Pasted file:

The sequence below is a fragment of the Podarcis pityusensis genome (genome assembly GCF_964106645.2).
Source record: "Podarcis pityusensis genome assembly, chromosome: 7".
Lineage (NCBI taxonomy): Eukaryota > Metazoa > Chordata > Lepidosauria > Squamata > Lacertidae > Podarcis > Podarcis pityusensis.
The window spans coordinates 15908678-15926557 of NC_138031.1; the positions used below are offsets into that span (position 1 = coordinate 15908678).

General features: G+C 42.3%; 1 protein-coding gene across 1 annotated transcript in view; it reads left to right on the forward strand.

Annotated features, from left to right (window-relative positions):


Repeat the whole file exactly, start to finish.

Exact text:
The sequence below is a fragment of the Podarcis pityusensis genome (genome assembly GCF_964106645.2).
Source record: "Podarcis pityusensis genome assembly, chromosome: 7".
Lineage (NCBI taxonomy): Eukaryota > Metazoa > Chordata > Lepidosauria > Squamata > Lacertidae > Podarcis > Podarcis pityusensis.
The window spans coordinates 15908678-15926557 of NC_138031.1; the positions used below are offsets into that span (position 1 = coordinate 15908678).

General features: G+C 42.3%; 1 protein-coding gene across 1 annotated transcript in view; it reads left to right on the forward strand.

Annotated features, from left to right (window-relative positions):